This is the first installment in an occasional series about antimicrobial resistance, which is one of the planet’s most challenging public health threats.
Maybe you don’t worry much about MRSA. Or maybe you’ve never heard of it, let alone reported on it. If you are on the healthcare beat, though, maybe it’s time.
Infections of methicillin-resistant staphylococcus aureus—MRSA—come at people in all sorts of ways. A boy playing football, say, gets scratched by a cleat. Next thing you know, he’s in the emergency department with a raging infection on his leg. Or, someone scratches the inside of his nose and ends up with a most painful condition. More dangerous, however, is when MRSA hits inside a hospital or nursing home. Highly contagious, it can make people really sick. And for patients who are immune-compromised or otherwise medically vulnerable, it can be a killer.
Staphylococcus aureus (staph) is a bacterium that lives naturally on our skin. It doesn’t typically pose a problem unless a break in the skin allows it into our bodies (the nose is a common gateway) and even worse, into our bloodstreams. Methicillin is one of several antibiotics in the penicillins class of drugs, which, since the 1940s, has been widely and successfully used to treat staph infections.
Antibiotic/antimicrobial resistance, meanwhile, is a phenomenon that we humans have created by overusing or improperly using methicillin and many other common antibiotics. That abuse—let’s call it what it is—has resulted in the “super bugs” that we’re always hearing about: Bacteria have become resistant to the drugs we’ve been using against them for more than 80 years. And now we’re in trouble, working double time to find ways of saving ourselves from these mutating microscopic marauders.
Want to know how serious a problem MRSA is? There are thousands of books, articles, personal narratives, and organizations devoted to the scientific, societal, and social aspects of the threat. For an educational kick-start, check out Maryn McKenna’s 2010 page-turner, Superbug: Fatal Menace.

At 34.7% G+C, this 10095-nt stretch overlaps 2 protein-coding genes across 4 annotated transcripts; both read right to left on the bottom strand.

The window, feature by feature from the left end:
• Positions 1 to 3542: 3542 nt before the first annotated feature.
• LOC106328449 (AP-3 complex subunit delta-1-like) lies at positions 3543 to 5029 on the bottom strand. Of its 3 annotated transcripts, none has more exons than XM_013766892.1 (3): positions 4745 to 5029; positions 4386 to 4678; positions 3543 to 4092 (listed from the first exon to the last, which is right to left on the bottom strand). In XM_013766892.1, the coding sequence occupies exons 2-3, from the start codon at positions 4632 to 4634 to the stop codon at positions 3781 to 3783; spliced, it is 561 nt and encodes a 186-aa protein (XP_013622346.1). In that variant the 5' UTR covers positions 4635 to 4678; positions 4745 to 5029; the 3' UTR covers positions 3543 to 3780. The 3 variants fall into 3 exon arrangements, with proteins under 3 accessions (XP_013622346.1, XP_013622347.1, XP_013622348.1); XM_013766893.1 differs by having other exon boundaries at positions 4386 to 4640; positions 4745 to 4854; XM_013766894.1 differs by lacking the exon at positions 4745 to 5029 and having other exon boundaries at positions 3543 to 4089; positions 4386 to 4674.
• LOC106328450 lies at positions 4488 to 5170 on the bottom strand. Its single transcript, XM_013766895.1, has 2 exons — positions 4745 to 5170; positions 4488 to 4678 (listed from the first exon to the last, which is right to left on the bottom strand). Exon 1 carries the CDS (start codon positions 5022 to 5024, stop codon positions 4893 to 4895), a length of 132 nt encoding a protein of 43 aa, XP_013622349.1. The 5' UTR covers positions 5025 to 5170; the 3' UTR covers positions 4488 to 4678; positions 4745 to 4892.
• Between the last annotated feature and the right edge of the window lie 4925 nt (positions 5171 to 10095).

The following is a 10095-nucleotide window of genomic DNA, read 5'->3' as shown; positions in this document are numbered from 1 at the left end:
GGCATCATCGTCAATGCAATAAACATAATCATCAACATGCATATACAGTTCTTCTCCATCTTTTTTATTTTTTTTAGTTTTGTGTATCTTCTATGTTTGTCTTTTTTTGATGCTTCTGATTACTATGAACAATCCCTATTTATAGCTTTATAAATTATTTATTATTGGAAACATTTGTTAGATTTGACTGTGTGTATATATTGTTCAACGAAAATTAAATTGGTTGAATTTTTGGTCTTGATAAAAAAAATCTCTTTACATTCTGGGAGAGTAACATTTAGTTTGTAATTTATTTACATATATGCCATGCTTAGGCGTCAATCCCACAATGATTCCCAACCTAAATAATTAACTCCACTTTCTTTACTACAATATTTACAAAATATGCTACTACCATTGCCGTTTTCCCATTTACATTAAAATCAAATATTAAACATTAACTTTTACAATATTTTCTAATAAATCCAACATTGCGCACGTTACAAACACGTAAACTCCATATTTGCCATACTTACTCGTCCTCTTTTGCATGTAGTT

McKenna’s passion for MRSA coverage didn’t end with her book. She regularly writes about antimicrobial resistance and related topics. Recently, she was one of a handful of reporters who covered a recent study in the New England Journal of Medicine, which found that the best way to prevent MRSA bloodstream infections in the intensive care unit was to bathe all ICU patients with chlorhexidine soap—routinely used in most hospitals—every day, and to rub antibiotic ointment inside their noses.
This may not seem like a bombshell, but it addresses an ongoing clinical conflict that is central to this study: Do we screen everyone for MRSA and treat him or her accordingly? Or, as the NEJM study suggests, should we just act on the assumption that everyone is vulnerable and should be protected ahead of time?
In her story for Wired last week, McKenna did a great job of explaining in plain English why MRSA is important and how it affects us all, how there are those two schools of thought about dealing with it, how the study was done, and how, as a high-quality randomized clinical trial, it is relevant to real-world clinical practice. She even posted the actual study protocol, the business plan of the research, so to speak, which provides every possible detail about why, how, where, and on whom the study was conducted. It’s a rare treat for those of us who like to delve into the nitty-gritty of clinical research and sometimes, is valuable in investigative work. This is how medical-study reporting should be done.
And while their pieces may not have the depth of McKenna’s work, other reporters deserve kudos for tackling the subject. Sherry Jacobson did a short-and-sweet piece in The Dallas Morning News. NPR’s Rob Stein added his take to the Shots blog. And despite the canned video news release clip from the Centers for Disease Control, Lena H. Sun’s wrap-up in The Washington Post covered the bases, and ends with a particularly pleasing note: “In many hospitals, nurses already wash patients using cloths containing mild soap.”
Yes, we do. And we also have been using chlorhexidine wipes and soaps for years. And we also will sometimes want to stick a Q-tip with antibiotic ointment up your nose, just a little, so don’t fidget.
Sibyl Shalo Wilmont covers healthcare policy issues for The Second Opinion, part of CJR’s politics and policy desk, the United States Project. Follow the project’s work on Twitter @USProjectCJR and follow her @nursesibyl.